RTA seeking a solution for fleet of mechanically-troubled buses

“They delivered, quite frankly, a defective product”

Gunnison Valley Rural Transportation Authority (RTA) officials are probably thinking of the old adage, “Not everything that glitters is gold.”


The organization’s four new transit buses have been plagued with mechanical trouble since their arrival last fall. With mechanical issues still occurring regularly, the RTA is now considering ordering replacement buses or requesting the dealership to provide an extended warranty.
During a regular meeting of the RTA on Friday, July 11, director Scott Truex gave an update on the number of riders the free bus service has been attracting. The Gunnison RTA bus is a free public transportation service between the towns of Mt. Crested Butte, Crested Butte and the city of Gunnison. According to the RTA’s data, nearly 5,000 people used the bus during the month of June, and over 65,000 passengers have been transported since the service’s inception last November.
The RTA contracts with Alpine Express to operate the new service. Alpine Express co-owner and general manager Stewart Johnson said all four buses were currently back on the road, but one of the buses had just been entered back in service after spending over a week in repairs.
Not long after the new buses hit the road last fall the RTA began hearing about a number of mechanical troubles that have stricken the fleet. The primary trouble has been a special ceramic exhaust filter on the bus engines designed to capture emissions, similar to a car’s catalytic converter. All four of the buses have experienced problems with the filter and have been shipped one at a time to a diesel engine specialist in Denver.
Johnson also mentioned several other problems the buses have been having, including other emissions and engine components, cooling systems and defective or improperly finished electrical wiring.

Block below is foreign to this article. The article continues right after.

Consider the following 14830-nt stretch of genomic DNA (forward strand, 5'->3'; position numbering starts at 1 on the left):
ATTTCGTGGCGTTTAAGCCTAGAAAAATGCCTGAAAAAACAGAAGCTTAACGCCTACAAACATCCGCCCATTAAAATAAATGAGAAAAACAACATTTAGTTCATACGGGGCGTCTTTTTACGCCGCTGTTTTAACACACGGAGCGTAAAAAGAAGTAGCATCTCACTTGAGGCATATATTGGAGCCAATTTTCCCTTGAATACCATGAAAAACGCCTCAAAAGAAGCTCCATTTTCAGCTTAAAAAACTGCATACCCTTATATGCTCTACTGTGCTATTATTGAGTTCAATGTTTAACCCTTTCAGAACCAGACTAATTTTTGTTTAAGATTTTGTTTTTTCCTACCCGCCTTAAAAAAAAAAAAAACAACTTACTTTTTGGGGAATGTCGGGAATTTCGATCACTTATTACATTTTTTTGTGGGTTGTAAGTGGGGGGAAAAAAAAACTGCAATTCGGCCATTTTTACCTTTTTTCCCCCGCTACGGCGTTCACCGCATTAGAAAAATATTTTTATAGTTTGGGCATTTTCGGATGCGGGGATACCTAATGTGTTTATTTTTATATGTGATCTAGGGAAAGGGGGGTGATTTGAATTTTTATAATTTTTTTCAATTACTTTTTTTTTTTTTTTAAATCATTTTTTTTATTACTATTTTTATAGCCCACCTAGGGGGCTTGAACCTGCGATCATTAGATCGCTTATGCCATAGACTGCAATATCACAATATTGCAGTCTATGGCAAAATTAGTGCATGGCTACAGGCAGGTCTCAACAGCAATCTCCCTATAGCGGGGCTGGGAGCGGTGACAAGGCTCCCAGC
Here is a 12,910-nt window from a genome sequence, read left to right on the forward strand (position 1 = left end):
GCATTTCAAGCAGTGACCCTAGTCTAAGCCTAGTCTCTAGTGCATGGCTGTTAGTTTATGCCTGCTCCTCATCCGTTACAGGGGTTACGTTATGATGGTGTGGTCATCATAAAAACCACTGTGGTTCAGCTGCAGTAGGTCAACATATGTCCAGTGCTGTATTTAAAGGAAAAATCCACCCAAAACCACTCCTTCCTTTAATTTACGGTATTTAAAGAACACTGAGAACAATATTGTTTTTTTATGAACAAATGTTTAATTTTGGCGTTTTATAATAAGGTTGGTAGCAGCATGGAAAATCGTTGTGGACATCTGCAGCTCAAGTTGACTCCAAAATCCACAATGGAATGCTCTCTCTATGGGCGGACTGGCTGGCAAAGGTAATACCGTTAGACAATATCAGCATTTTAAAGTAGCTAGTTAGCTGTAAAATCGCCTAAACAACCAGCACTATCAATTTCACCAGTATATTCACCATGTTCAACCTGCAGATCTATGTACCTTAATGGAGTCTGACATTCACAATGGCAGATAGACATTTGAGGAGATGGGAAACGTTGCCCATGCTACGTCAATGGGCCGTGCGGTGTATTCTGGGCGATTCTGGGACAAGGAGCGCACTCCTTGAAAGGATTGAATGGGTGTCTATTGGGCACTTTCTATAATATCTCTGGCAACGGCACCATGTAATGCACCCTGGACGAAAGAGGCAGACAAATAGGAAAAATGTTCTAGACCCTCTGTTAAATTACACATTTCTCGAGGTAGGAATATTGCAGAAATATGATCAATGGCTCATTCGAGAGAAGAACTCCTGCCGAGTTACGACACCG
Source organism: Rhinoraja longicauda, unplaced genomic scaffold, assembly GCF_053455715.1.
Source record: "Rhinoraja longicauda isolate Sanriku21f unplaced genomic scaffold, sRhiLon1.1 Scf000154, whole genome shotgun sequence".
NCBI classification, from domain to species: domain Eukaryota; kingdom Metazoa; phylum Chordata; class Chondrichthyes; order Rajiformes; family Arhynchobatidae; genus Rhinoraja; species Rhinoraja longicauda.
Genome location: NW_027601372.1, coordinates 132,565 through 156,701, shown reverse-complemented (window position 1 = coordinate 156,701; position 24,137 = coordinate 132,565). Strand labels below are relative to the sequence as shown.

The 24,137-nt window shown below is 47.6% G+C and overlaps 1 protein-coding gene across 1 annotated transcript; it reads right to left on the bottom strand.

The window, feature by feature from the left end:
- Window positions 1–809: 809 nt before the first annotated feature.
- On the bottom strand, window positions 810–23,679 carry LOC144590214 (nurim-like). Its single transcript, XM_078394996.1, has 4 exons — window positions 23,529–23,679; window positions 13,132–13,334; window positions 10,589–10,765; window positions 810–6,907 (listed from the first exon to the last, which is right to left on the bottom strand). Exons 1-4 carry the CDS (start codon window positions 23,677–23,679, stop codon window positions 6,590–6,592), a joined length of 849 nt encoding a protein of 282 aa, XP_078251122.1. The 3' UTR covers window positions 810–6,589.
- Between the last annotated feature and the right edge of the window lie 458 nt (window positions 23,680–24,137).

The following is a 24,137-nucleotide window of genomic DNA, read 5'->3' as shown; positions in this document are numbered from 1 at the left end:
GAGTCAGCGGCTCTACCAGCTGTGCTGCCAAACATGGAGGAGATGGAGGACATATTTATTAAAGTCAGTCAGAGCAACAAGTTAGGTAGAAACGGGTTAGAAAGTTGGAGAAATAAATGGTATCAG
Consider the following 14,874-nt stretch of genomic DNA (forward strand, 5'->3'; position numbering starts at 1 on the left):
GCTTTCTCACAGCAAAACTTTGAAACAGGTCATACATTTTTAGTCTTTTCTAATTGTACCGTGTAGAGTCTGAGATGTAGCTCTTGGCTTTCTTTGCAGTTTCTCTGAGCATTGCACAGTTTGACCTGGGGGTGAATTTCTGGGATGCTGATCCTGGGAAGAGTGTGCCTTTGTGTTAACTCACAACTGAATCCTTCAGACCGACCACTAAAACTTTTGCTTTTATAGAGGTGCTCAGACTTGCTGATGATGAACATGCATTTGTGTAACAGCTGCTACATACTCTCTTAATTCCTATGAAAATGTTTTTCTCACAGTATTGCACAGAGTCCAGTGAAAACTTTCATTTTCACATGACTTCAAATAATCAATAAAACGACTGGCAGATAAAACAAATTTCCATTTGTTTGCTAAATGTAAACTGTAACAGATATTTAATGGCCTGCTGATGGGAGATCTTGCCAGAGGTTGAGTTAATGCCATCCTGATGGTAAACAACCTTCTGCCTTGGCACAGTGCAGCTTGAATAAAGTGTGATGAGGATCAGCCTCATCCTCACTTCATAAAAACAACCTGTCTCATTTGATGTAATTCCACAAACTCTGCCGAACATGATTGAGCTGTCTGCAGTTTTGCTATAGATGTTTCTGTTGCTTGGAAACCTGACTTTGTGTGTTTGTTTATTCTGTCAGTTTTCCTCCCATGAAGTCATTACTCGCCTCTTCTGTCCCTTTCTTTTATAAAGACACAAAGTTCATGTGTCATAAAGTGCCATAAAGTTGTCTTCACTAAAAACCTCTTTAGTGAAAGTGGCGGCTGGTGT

Truex said there were 17 months left on the warranty. He said the bus dealer has been good about providing warranty coverage and making timely repairs. “They’re moving forward,” Truex said.
Board member Skip Berkshire said the warranty repairs needed to be permanent, not temporary, solutions. “Let’s not confuse motion with progress,” he said.
Alpine Express owner Woody Sherwood said he was concerned about whether the buses would still be having mechanical trouble next winter. Citing the recent increase in local airline service, Sherwood said, “It’s going to be very tight on Saturdays if the buses are operating the same way they were last winter.”
Board member Jonathan Houck said the RTA needed to carefully manage the public’s perception of the bus service, since the RTA will be asking voters to renew the organization’s tax this fall. “I think for the reauthorization a lot of this is going to hinge on the perception of the quality of the bus and the service, as well as the need (for the service),” Houck said.
Board member Bill Babbitt suggested the RTA ask the dealer to provide an extended warranty at no extra cost due to the ongoing mechanical problems. “They have had how many months now to fix it, and they haven’t. This is a serious issue… They delivered, quite frankly, a defective product,” he said.
Board member Hap Channell said even if the mechanical problems could be fixed entirely, “The point at which the buses operate to acceptable standards should not be at the end of the warranty period.”
Berkshire said, “This thing needs to get well now, or we need to start thinking how we’re going to phase into replacement buses.”
Truex said it could take 15 months for replacement buses to arrive once ordered.
Starr said, “The question is, do they have buses we could replace them with, or is this just a whole new generation of electronics where the problem is systemic?”
Truex said he would invite a dealer representative to the next RTA meeting to hear the board’s concerns. Board member William Buck suggested the RTA write a letter to the dealer outlining the concerns, so that the dealer could come to the meeting prepared with a response or alternative solutions.
Channell agreed. “Let’s think of everything we can possibly think of that has gone wrong or isn’t appropriate at this altitude or in the cold climate… I think it needs to be very comprehensive. We need to cover ourselves.”
Houck said they should say to the dealer, “Here are our concerns—what are you going to do for us?”
The next meeting of the RTA board is on August 15 at Crested Butte Town Hall. 

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